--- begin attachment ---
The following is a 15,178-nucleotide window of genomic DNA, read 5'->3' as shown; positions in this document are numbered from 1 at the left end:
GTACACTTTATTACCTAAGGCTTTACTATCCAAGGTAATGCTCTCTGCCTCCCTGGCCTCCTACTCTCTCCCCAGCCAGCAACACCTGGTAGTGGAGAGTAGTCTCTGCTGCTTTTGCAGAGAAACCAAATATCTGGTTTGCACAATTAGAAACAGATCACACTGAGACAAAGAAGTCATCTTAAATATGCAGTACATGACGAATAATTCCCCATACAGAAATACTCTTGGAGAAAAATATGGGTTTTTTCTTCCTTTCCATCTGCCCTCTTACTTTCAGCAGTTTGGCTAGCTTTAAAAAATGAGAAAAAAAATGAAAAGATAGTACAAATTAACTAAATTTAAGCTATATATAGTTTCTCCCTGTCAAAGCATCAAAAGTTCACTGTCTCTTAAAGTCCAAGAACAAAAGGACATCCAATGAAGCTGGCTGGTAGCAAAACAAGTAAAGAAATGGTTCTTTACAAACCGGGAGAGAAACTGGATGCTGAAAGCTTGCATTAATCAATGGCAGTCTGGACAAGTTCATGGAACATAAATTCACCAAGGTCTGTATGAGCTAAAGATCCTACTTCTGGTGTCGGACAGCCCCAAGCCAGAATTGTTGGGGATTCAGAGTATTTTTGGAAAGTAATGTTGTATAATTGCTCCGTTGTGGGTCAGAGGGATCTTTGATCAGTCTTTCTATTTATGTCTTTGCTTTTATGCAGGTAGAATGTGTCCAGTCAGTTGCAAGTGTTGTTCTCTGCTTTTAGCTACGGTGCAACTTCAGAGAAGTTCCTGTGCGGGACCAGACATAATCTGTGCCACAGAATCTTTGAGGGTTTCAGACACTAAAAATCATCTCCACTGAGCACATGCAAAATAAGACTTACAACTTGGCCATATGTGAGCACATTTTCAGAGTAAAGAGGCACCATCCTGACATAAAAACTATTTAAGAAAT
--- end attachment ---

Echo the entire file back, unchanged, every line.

The following is a 15,178-nucleotide window of genomic DNA, read 5'->3' as shown; positions in this document are numbered from 1 at the left end:
GTACACTTTATTACCTAAGGCTTTACTATCCAAGGTAATGCTCTCTGCCTCCCTGGCCTCCTACTCTCTCCCCAGCCAGCAACACCTGGTAGTGGAGAGTAGTCTCTGCTGCTTTTGCAGAGAAACCAAATATCTGGTTTGCACAATTAGAAACAGATCACACTGAGACAAAGAAGTCATCTTAAATATGCAGTACATGACGAATAATTCCCCATACAGAAATACTCTTGGAGAAAAATATGGGTTTTTTCTTCCTTTCCATCTGCCCTCTTACTTTCAGCAGTTTGGCTAGCTTTAAAAAATGAGAAAAAAAATGAAAAGATAGTACAAATTAACTAAATTTAAGCTATATATAGTTTCTCCCTGTCAAAGCATCAAAAGTTCACTGTCTCTTAAAGTCCAAGAACAAAAGGACATCCAATGAAGCTGGCTGGTAGCAAAACAAGTAAAGAAATGGTTCTTTACAAACCGGGAGAGAAACTGGATGCTGAAAGCTTGCATTAATCAATGGCAGTCTGGACAAGTTCATGGAACATAAATTCACCAAGGTCTGTATGAGCTAAAGATCCTACTTCTGGTGTCGGACAGCCCCAAGCCAGAATTGTTGGGGATTCAGAGTATTTTTGGAAAGTAATGTTGTATAATTGCTCCGTTGTGGGTCAGAGGGATCTTTGATCAGTCTTTCTATTTATGTCTTTGCTTTTATGCAGGTAGAATGTGTCCAGTCAGTTGCAAGTGTTGTTCTCTGCTTTTAGCTACGGTGCAACTTCAGAGAAGTTCCTGTGCGGGACCAGACATAATCTGTGCCACAGAATCTTTGAGGGTTTCAGACACTAAAAATCATCTCCACTGAGCACATGCAAAATAAGACTTACAACTTGGCCATATGTGAGCACATTTTCAGAGTAAAGAGGCACCATCCTGACATAAAAACTATTTAAGAAAT